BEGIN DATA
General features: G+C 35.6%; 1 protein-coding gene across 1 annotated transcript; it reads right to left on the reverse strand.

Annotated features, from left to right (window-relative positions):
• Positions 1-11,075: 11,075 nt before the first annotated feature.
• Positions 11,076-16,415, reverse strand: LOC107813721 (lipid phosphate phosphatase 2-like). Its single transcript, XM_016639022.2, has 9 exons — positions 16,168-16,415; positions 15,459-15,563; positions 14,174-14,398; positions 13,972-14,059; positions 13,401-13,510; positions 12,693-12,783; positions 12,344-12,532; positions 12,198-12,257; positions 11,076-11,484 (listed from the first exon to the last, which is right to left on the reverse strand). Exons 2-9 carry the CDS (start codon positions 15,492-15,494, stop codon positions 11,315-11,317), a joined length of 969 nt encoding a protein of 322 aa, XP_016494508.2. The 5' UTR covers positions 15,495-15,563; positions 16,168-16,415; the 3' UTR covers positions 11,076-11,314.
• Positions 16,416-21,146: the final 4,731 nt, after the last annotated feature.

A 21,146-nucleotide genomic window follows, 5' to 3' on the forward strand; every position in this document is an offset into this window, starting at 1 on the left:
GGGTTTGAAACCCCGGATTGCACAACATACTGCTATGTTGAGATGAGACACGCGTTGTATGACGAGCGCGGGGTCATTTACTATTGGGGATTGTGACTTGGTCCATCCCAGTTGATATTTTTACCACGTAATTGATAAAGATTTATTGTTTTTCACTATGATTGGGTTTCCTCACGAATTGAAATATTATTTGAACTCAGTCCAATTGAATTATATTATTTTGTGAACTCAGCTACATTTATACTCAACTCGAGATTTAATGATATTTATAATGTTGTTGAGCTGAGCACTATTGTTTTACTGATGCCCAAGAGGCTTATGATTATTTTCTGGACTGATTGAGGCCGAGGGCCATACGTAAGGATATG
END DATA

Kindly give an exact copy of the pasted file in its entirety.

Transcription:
General features: G+C 35.6%; 1 protein-coding gene across 1 annotated transcript; it reads right to left on the reverse strand.

Annotated features, from left to right (window-relative positions):
• Positions 1-11,075: 11,075 nt before the first annotated feature.
• Positions 11,076-16,415, reverse strand: LOC107813721 (lipid phosphate phosphatase 2-like). Its single transcript, XM_016639022.2, has 9 exons — positions 16,168-16,415; positions 15,459-15,563; positions 14,174-14,398; positions 13,972-14,059; positions 13,401-13,510; positions 12,693-12,783; positions 12,344-12,532; positions 12,198-12,257; positions 11,076-11,484 (listed from the first exon to the last, which is right to left on the reverse strand). Exons 2-9 carry the CDS (start codon positions 15,492-15,494, stop codon positions 11,315-11,317), a joined length of 969 nt encoding a protein of 322 aa, XP_016494508.2. The 5' UTR covers positions 15,495-15,563; positions 16,168-16,415; the 3' UTR covers positions 11,076-11,314.
• Positions 16,416-21,146: the final 4,731 nt, after the last annotated feature.

A 21,146-nucleotide genomic window follows, 5' to 3' on the forward strand; every position in this document is an offset into this window, starting at 1 on the left:
GGGTTTGAAACCCCGGATTGCACAACATACTGCTATGTTGAGATGAGACACGCGTTGTATGACGAGCGCGGGGTCATTTACTATTGGGGATTGTGACTTGGTCCATCCCAGTTGATATTTTTACCACGTAATTGATAAAGATTTATTGTTTTTCACTATGATTGGGTTTCCTCACGAATTGAAATATTATTTGAACTCAGTCCAATTGAATTATATTATTTTGTGAACTCAGCTACATTTATACTCAACTCGAGATTTAATGATATTTATAATGTTGTTGAGCTGAGCACTATTGTTTTACTGATGCCCAAGAGGCTTATGATTATTTTCTGGACTGATTGAGGCCGAGGGCCATACGTAAGGATATG